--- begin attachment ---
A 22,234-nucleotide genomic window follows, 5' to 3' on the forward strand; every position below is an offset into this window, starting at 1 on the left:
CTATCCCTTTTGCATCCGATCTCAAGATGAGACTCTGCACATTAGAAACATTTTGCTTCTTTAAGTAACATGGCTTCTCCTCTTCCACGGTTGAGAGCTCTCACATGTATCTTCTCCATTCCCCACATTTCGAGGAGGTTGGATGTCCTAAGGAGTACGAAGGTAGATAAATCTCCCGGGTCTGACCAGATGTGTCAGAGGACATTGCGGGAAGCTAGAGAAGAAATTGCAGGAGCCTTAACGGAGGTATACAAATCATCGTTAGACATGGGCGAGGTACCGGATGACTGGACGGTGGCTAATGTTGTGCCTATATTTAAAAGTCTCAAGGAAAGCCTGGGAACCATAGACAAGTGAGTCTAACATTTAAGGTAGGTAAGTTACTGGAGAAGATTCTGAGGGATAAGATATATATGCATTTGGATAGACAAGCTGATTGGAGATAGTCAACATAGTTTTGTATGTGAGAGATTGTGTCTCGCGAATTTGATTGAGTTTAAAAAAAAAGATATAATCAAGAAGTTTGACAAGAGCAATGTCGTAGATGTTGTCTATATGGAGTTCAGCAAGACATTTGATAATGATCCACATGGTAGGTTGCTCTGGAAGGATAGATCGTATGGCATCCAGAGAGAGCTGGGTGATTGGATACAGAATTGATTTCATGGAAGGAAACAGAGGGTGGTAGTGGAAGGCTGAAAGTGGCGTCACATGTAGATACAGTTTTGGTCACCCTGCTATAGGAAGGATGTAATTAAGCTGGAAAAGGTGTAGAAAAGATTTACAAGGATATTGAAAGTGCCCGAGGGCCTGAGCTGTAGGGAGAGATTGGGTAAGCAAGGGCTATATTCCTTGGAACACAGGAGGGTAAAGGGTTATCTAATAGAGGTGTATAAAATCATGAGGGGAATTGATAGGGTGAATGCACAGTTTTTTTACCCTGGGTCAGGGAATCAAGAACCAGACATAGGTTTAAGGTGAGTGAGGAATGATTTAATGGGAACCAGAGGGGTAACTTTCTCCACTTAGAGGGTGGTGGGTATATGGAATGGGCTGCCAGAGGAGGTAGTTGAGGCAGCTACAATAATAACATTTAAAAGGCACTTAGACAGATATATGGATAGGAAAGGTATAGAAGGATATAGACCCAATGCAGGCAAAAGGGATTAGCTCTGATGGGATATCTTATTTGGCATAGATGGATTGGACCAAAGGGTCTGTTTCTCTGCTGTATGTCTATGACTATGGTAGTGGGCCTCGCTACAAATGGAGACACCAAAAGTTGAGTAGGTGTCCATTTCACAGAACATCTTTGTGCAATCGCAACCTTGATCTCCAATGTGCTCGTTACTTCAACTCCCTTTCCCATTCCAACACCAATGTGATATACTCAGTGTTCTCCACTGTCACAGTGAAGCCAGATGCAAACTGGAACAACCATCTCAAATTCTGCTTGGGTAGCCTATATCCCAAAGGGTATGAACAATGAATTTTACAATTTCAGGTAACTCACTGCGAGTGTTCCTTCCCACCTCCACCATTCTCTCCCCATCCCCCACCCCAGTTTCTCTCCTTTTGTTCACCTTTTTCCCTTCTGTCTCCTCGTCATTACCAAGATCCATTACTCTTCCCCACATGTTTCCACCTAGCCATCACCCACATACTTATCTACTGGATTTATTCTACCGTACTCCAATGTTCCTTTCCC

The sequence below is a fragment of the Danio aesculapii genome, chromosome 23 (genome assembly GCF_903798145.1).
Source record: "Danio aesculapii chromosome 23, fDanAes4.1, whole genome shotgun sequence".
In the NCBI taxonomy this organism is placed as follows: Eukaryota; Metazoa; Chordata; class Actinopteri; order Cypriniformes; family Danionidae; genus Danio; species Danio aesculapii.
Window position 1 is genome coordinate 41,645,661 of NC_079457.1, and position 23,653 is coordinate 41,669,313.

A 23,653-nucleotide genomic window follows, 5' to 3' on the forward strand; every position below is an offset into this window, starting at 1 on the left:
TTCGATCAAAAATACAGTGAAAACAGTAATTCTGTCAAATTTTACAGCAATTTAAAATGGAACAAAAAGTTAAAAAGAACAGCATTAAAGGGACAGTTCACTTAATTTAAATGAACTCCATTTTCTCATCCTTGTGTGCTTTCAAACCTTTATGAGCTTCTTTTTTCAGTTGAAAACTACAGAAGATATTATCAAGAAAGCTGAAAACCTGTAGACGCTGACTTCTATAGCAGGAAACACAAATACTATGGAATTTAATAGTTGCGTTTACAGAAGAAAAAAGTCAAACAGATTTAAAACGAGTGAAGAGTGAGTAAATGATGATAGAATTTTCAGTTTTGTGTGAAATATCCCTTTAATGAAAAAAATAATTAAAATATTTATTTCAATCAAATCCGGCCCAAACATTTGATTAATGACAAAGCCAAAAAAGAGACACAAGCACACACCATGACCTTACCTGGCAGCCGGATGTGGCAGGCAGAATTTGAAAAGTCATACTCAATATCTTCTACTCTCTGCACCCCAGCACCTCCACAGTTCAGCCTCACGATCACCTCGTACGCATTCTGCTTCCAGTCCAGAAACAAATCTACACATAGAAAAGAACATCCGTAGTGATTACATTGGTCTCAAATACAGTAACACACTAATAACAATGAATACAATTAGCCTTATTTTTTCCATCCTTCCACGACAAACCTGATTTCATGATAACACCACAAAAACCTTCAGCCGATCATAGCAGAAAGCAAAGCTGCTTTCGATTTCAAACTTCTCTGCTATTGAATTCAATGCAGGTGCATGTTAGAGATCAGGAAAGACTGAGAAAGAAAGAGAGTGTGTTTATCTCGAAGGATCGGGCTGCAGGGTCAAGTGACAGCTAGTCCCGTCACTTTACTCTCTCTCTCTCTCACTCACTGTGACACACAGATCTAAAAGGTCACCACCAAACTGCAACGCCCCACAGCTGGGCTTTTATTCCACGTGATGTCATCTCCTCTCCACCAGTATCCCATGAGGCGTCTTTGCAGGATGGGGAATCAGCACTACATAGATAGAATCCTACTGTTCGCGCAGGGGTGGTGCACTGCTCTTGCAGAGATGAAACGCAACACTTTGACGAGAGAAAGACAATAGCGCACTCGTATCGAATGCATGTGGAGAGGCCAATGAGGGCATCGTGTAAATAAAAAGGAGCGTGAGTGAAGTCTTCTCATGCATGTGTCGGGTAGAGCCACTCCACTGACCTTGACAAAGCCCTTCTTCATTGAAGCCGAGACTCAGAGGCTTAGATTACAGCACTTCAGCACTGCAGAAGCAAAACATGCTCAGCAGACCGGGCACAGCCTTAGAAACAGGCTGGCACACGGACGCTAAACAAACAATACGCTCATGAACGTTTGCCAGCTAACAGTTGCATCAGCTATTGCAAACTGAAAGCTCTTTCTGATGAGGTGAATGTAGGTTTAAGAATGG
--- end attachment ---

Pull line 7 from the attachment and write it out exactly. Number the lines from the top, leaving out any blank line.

A 23,653-nucleotide genomic window follows, 5' to 3' on the forward strand; every position below is an offset into this window, starting at 1 on the left: